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I was playing around with some progressions in the harmonic minor scale and realized that this progression sounds the same as a chromatic submediant chord progression (i–vi) but here it is written as a sus 2, the 2 obviously enharmonically equivalent to a minor 3rd. Is this progression actually not chromatic at all but just diatonic to the harmonic minor scale?

  • There are sus4 chords, but sus 2 should be called ret 2, strictly speaking. (Ret =retardation - resolving upwards).
    – Tim
    Aug 18, 2022 at 11:47
  • @ToddWilcox - why '(natural)'? isn't that just simple Am?
    – Tim
    Aug 19, 2022 at 9:07
  • @ToddWilcox - I've heard (b)iii before in minor-key pieces (man, Kirby and the Forgotten Land uses i-bII-i-(b)iii quite a lot). I similarly wouldn't buy Ebm in C minor as Eb-F#-Bb, and I also won't buy Abm in C minor as Ab-B-Eb.
    – Dekkadeci
    Aug 19, 2022 at 11:36
  • @Tim Looks like my earlier comment is wrong. I thought the two chromatic submediants in C minor were A major and A minor (not Ab anything - A natural). I was only half right. A major (no flat) is a chromatic submediant in C minor, the other one is Ab minor. So the chord in question is enharmonic to a chromatic submediant but isn’t spelled liked one. Aug 19, 2022 at 12:04
  • @Dekkadeci I don’t see why you addressed your comment to me, since it doesn’t seem related to my earlier comment. In any case, I’ve deleted my earlier comment because it contains an error. I wrongly remembered my chromatic mediants and thought this was not even enharmonic to a chromatic submediant, but it is. Still, it’s not spelled like one so the composer or transcriber seems to believe it does not function like one. Aug 19, 2022 at 12:08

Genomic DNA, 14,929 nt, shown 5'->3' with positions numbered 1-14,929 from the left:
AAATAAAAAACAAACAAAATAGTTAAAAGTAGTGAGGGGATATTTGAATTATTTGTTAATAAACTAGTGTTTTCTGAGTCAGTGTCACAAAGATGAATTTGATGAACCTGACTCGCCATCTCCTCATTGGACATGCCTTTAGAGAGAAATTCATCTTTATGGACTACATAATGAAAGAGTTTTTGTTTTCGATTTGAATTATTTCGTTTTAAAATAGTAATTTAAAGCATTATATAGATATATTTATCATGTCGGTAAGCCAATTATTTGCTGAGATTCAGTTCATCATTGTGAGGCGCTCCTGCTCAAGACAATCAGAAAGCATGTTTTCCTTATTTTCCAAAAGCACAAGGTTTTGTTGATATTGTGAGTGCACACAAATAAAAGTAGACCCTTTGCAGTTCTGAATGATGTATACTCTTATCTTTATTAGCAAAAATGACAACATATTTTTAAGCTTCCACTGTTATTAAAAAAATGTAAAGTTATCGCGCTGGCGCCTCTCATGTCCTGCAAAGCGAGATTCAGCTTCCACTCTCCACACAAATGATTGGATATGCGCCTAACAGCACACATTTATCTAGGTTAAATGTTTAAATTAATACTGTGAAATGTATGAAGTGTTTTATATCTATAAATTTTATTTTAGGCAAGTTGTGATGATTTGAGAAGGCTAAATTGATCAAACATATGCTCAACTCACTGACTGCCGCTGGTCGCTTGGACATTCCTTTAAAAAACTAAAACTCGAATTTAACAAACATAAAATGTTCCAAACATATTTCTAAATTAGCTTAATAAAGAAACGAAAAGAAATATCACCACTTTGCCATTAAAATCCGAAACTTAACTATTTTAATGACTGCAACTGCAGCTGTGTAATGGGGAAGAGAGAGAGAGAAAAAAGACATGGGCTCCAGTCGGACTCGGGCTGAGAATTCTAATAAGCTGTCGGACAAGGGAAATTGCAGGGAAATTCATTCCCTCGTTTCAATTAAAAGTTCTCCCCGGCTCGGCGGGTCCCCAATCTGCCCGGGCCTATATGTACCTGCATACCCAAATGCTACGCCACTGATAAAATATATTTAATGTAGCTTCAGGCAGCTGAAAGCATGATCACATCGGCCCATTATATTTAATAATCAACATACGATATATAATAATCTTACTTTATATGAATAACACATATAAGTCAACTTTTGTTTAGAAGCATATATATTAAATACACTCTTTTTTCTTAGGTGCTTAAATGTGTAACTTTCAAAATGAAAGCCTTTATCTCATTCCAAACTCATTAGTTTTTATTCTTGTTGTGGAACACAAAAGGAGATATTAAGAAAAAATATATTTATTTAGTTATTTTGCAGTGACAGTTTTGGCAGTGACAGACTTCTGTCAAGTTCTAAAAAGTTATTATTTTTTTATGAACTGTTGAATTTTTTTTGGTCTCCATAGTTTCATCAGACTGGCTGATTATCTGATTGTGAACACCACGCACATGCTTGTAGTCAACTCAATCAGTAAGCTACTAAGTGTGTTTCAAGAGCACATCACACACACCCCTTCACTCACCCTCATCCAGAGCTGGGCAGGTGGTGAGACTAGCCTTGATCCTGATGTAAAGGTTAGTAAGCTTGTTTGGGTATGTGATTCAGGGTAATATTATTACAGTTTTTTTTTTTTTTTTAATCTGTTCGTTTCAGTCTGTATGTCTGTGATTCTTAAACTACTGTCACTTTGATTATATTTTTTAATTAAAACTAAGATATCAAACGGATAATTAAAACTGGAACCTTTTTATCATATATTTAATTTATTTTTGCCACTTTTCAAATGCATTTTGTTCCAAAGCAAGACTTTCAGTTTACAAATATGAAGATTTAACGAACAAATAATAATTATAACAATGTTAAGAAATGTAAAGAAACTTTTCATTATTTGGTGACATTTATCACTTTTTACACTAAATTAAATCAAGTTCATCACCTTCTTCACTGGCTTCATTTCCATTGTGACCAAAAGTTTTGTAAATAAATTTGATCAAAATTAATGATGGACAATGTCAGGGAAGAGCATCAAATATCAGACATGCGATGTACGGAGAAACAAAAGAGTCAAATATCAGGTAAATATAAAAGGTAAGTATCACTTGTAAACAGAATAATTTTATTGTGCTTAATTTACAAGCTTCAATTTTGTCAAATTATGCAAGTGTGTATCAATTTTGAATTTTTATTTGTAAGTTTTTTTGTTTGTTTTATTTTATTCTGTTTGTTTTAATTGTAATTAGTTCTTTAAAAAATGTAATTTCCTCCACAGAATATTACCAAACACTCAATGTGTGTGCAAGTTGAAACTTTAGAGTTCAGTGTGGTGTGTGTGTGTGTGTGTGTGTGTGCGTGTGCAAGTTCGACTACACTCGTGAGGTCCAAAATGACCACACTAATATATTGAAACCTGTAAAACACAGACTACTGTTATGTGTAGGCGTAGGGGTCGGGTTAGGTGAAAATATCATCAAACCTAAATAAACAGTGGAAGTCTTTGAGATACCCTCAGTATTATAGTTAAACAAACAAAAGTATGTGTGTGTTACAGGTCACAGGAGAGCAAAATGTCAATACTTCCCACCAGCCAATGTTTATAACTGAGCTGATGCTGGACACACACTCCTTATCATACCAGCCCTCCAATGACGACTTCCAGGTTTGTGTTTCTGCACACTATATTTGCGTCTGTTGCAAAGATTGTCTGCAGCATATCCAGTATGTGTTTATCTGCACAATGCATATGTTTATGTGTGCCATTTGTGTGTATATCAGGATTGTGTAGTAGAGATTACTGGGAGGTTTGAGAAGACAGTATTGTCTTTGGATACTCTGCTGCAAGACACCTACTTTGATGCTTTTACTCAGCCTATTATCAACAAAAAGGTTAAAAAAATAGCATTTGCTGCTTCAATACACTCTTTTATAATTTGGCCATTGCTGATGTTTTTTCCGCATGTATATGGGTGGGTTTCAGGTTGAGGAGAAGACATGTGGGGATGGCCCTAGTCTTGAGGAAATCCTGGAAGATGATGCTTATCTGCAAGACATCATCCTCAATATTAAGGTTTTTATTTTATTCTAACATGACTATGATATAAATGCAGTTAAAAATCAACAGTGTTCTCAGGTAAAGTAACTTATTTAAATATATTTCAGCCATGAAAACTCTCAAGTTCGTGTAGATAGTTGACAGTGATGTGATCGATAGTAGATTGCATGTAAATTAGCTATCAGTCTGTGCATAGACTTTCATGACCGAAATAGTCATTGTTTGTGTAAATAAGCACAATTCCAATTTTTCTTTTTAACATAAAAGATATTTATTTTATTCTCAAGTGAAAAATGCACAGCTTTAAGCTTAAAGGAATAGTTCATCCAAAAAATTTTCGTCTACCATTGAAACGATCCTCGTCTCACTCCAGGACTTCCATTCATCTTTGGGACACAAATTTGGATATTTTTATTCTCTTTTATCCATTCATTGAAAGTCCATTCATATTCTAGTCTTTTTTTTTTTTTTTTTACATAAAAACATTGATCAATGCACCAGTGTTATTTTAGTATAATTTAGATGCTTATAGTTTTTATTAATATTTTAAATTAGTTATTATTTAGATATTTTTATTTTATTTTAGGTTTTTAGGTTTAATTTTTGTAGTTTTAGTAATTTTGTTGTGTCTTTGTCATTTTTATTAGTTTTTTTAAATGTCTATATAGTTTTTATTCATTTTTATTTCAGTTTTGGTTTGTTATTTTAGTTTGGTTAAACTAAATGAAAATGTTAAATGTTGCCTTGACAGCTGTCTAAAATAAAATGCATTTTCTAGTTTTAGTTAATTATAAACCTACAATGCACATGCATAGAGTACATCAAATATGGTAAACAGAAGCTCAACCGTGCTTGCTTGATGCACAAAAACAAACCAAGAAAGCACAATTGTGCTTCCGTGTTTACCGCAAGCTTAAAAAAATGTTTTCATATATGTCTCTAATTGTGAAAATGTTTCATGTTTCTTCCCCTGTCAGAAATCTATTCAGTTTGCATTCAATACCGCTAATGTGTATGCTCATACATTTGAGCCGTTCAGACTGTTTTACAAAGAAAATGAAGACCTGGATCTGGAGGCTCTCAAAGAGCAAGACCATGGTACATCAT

2 Answers 2


Music is subjective and cultural, it "is" what you think it is. Staff notation is one way to express your thoughts to others and why not yourself as well, in written form.

B can only be either natural or sharp or flat, but not all at the same time. If you say that your B is natural, like you said by using that notation, it implies that you feel that a Bb could not be added to that chord, and also that there's still room for a possible simultaneous C-something next to it. If you want to express that feeling to others, you write it in notation like you did in the picture.

But if you feel that a C is out of the question, and the chord should be heard as an Ab minor triad, and that one could even add a "9th" (assuming that you subscribe to the idea that all chords must be seen as stacks of thirds to reveal what they "actually" "are") i.e. Bb to it and retain the same essential musical feeling, then you write it as Cb.

In our prevalent Western musical culture there are thought to be seven letter-named notes in a scale that fills an octave, and an A-something triad is a combination of three notes:

  • A something (natural, flat, sharp, double-sharp, double-flat, etc).
  • C something (natural, flat, whatever ... )
  • E something (natural, flat, whatever ... )